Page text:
A Pocket Guide to Mushrooms in Zimbabwe.
When I was in school, sometime after the Renaissance, fungi were classified as members of the plant kingdom. Taxonomic thinking has come a long way since then, and for some time now, they have merited their own kingdom: Fungi. Their cells possess cell walls, as plant cells do, but the structural material is subtly different, as is their mode of nutrition which is heterotrophic--that is, they don't rely on direct photosynthesis for their carbon fixation and synthesis of organic material. Still, mycologists who study fungi are more often than not regarded as a type of botanist--and in fact my university course in mycology was labelled Botany 100 all those years ago although the professor made it clear on day one that he didn't regard them as plants at all.
All in all, they are fascinating organisms, and responsible for a lot that we take for granted in our daily lives. They range from single-celled aquatic species large multicellular mushrooms. There are an estimated at 1.5 million to 5 million species, with less than ten percent having been formally classified. They have been used as a food source, and to produce medicines, but they also occur as debilitating parasites and can synthesize deadly toxins.
Africa supports many varieties of fungi, and all too often they are inadequately studied. A Pocket Guide to Mushrooms in Zimbabwe by regional expert Cathy Sharp is the first in a series of booklets intended to rectify this, and I am happy to say Cathy has agreed to do a regular column for African Hunter on the Mushrooms of Zimbabwe.
Cathy spends an inordinate amount of time in the bush, and she has succeeded in creating what the authors of most other field guides have not--a field guide. Firstly it is full of clear and concise information that you don't have to be a doctoral candidate in mycology to understand. And unlike many such guides, being in A6 format it is not only a handy size to fit in the pocket of a bush jacket, it is also constructed of high-quality laminated pages which are spiral bound to facilitate years of practical use. Considering that most amateur taxonomists initially rely on photographs to identify just about anything, the photos in A Pocket Guide to Mushrooms in Zimbabwe work admirably toward this end, being of the highest quality in colour and clarity.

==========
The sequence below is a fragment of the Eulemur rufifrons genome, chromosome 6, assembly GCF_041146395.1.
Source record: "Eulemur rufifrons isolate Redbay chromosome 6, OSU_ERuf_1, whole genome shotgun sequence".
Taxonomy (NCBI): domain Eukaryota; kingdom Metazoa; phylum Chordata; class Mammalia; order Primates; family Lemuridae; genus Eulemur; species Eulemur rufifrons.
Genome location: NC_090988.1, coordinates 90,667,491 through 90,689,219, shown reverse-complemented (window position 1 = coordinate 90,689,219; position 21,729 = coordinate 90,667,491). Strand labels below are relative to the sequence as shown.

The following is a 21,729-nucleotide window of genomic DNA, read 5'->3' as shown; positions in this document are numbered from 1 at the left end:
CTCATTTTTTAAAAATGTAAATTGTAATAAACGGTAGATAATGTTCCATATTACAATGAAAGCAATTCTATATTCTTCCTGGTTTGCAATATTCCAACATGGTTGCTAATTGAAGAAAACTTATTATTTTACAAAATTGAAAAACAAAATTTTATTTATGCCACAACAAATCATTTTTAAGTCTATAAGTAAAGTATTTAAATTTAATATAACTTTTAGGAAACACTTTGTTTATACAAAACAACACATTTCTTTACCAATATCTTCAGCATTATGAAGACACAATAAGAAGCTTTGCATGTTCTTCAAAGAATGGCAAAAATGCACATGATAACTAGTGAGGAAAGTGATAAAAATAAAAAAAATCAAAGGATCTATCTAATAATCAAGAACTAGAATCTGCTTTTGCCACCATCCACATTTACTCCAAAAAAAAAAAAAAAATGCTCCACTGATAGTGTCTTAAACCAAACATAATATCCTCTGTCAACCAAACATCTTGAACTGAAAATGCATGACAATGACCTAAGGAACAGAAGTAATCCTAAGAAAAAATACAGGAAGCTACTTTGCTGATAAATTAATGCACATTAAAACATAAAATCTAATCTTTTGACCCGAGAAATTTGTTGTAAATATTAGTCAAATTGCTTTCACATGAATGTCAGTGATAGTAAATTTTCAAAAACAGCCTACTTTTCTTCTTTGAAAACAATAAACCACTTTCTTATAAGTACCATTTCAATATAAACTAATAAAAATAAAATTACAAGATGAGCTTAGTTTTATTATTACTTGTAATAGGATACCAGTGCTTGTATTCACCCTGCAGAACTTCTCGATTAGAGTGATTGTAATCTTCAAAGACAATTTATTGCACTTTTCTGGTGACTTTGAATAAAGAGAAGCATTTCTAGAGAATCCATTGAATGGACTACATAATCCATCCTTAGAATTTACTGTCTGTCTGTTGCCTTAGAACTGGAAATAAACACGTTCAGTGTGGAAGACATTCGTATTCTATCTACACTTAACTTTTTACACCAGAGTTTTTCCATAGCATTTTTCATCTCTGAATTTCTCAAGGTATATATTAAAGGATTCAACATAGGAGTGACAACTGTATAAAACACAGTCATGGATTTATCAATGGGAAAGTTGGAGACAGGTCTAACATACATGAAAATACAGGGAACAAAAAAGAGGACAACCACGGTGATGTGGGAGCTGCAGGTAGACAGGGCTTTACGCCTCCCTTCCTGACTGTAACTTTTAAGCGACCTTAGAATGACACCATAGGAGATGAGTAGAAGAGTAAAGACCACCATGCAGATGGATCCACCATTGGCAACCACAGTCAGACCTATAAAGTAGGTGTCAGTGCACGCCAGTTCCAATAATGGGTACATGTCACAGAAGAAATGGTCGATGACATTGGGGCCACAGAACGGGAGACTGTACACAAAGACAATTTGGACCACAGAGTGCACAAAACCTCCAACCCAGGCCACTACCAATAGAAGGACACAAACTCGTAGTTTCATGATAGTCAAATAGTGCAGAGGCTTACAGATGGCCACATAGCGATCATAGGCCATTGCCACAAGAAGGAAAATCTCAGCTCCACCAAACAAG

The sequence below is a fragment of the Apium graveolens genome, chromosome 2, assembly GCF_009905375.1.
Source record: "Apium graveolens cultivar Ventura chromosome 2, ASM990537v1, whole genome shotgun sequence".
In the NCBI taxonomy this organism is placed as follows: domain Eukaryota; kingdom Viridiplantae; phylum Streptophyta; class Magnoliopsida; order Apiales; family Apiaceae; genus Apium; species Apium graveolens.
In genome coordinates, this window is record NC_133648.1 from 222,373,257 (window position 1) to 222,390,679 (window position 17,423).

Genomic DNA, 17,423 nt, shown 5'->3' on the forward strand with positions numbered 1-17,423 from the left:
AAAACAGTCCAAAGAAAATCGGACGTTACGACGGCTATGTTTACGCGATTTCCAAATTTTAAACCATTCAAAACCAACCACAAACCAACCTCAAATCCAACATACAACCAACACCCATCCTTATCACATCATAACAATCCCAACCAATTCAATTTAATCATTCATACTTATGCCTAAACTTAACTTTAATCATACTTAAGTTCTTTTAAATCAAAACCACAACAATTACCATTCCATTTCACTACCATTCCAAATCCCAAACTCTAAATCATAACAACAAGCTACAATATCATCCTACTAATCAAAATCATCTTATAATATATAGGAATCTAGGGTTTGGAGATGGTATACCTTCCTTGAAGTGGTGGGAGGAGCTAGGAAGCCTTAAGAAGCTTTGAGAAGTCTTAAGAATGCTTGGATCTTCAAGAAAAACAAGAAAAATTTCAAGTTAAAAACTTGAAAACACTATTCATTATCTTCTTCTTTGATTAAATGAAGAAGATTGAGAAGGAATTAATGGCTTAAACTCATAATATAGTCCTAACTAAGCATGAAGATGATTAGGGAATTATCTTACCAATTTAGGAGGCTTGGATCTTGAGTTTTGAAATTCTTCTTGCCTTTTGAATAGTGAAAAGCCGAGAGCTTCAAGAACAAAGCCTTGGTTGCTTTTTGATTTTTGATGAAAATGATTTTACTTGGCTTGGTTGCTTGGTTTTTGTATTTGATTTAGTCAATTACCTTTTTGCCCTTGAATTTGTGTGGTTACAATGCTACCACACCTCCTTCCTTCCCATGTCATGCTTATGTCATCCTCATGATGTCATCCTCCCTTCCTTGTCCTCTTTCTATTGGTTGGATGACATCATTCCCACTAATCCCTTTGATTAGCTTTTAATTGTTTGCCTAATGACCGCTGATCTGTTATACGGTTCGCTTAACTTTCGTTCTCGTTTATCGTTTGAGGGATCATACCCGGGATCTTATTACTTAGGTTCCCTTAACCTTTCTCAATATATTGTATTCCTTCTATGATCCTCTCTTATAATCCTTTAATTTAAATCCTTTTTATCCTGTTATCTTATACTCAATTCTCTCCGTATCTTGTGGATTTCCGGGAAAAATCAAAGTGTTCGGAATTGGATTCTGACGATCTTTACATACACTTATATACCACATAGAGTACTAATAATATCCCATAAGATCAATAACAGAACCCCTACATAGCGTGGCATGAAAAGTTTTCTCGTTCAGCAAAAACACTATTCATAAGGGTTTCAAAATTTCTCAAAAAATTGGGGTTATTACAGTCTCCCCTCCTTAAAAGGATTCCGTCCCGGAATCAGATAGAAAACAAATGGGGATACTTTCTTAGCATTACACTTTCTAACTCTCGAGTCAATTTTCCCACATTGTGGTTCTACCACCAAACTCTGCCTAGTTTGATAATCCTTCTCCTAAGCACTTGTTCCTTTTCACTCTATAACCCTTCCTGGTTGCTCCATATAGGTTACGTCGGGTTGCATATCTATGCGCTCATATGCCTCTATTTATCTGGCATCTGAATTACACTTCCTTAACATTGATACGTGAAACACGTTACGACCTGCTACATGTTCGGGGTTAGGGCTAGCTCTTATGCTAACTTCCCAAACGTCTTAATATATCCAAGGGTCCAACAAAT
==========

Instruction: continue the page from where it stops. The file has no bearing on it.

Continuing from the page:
A great many hunters and tourists finish up their visit to Africa by buying a number of natural history books and field guides to remember their trip and to also for future reference. A Pocket Guide to Mushrooms is one book that you should consider getting at the beginning of your visit, and a knowledge of the fungi you may encounter in the bush will enhance the experience.
Cathy's caveat at the beginning of the book--an old proverb that admonishes "All mushrooms are edible; some of them only once!"--serves as a warning to would-be bush gourmets, but you don't have to eat them to enjoy them!
Available directly from Cathy Sharp, firstname.lastname@example.org or from the Natural History Museum Shop and Tendele Crafts in Bulawayo, or the WEZ Shop, Mukuvisi Woodlands, in Harare. At only $25.00, it's a good investment to add to any outdoors library.